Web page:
"Dönmez and Akbulut (2020) investigated how multi-tasking during an online class may affect the learning performance of 365 undergraduate students. In the control condition participants watched a video lecture lasting 8 minutes and 54 seconds without any distractions. On the other hand, the multitasking experimental conditions were subdivided into relevant-sequential, relevant-concurrent, irrelevant-sequential and irrelevant-concurrent. Participants had to answer questions in a chatbox that were either relevant or irrelevant to the lecture. Moreover, the video was either automatically paused or not while answers were written. The results showed that learning gains significantly decreased in every experimental condition except for the relevant-sequential."


DÖNMEZ, O.; AKBULUT, Y. Timing and relevance of secondary tasks impact multitasking performance. Computers and Education, 2021. v. 161, n. October 2020

Picture of João Luiz Coelho (202002413)
Re: Debating Multimedia Learning by Mayer
by João Luiz Coelho (202002413) - Monday, 29 March 2021, 5:20 PM

I have always enjoyed multimedia content, especially when they are well-designed and act as another way to provide meaning to what is being told. Since I started to give English classes and creating slides, the design and content of my slides has always been one of my top priorities. I think that it is very important that what the student is seeing is tightly related to what they are hearing to learn. Making it beautiful is another challenge, as It requires knowledge of many tools and making it aesthetically pleasing.

Mayer was very successful in his work on the 12 principles of multimedia learning, as it is extremely helpful and important for teachers. I found particularly helpful the coherence principle, as too much images and resources are not helpful for students, only the necessary information; and the segmenting principle, which is something that is not only important for multimedia, but for classes too. I was surprised to read the image principle, in which students do not necessarily learn better when they are seeing the image of the person who is speaking.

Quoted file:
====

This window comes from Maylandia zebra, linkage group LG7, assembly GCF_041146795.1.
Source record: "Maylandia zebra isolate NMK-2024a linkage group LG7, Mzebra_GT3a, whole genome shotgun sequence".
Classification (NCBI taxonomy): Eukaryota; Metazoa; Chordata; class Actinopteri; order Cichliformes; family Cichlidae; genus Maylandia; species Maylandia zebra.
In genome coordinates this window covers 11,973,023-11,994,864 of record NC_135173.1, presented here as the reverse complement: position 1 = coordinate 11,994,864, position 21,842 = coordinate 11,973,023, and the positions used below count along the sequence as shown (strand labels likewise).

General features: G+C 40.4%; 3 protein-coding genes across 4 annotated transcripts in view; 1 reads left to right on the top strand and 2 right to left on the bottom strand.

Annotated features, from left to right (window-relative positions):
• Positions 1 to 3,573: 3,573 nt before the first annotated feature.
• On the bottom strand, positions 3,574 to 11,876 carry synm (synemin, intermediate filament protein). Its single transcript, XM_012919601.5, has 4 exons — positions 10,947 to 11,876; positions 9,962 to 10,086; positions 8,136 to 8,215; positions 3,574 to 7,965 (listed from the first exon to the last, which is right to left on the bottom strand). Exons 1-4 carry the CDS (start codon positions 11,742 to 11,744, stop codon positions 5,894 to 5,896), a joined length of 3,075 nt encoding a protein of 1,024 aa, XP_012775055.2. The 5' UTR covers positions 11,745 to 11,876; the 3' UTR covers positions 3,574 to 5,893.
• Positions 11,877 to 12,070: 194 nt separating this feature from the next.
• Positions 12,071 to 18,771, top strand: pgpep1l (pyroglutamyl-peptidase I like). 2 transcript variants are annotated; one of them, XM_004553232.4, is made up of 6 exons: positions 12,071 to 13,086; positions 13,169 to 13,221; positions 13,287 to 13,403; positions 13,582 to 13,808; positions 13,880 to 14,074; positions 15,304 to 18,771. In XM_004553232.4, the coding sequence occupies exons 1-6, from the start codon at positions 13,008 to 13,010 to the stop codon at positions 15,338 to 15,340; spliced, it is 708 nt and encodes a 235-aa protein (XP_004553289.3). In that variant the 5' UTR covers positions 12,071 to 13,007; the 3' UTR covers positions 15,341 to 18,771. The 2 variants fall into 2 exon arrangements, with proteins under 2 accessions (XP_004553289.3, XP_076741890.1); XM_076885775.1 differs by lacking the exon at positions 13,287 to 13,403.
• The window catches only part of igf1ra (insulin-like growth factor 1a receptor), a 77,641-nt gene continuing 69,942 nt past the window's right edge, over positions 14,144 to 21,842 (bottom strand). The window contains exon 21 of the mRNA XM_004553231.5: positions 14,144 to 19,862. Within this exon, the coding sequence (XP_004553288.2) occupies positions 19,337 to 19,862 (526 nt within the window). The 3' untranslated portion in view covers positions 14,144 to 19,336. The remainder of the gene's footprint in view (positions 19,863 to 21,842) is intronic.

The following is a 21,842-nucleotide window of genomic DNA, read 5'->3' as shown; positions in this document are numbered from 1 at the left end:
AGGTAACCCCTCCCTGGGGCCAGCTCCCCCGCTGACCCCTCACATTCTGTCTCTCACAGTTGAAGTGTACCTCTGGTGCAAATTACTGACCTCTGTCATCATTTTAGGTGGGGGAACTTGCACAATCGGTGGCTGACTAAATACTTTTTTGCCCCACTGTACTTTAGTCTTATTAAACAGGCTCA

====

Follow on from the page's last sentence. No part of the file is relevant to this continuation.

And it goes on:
Picture of Rayla Rocha dos Santos (202001012)
Re: Debating Multimedia Learning by Mayer
by Rayla Rocha dos Santos (202001012) - Tuesday, 30 March 2021, 8:47 PM

I did not know much about the Cognitive Theory of Multimedia Learning, and I found it essential mainly for teachers to have in mind how we learn as understanding the dual-channel assumption, the limited capacity assumption, and the active processing assumption. Moreover, the principle that this theory is learner-centered caught my attention as well because it is expected that the learner builds the connections and that the learner is active.

Reading Sorden's (2012) and Rudolph's (2017) texts the challenge that remained for me is to be concise and to be careful as a teacher to not overload students with too much information.

In relation to the principles, the one that I most like is the “pre-training principle” as Thaisy argued, I feel that I learn better when I have an idea of what I am learning.

Picture of Andreia Dalla Costa (201901088)
Re: Debating Multimedia Learning by Mayer
by Andreia Dalla Costa (201901088) - Tuesday, 6 April 2021, 8:05 PM

I really enjoyed reading the texts from this unit. 

Regarding the 12 principles from Mayer (2001) I have to say that I have always considered my audience when making presentations and trying not to break the principles even though I was not well aware of them. After reading the text, every time I am going to prepare a class that has something visual I try to consider them and revise it many times in order to check whether it will be appropriate or not. 

Regarding Sorden, makes a very interesting point when he writes that “it is the instructional method rather that the technology that matters” (p. 10). It does not matter the kind of technology a teacher uses, what really matters is the way that teacher is going to relate the media being used to what is relevant for that specific student/class. For example, a teacher who decides to use a YouTube video in his class should do it with intention and in a goal-directed activity, otherwise, it won't make any difference in the overall learning of the students.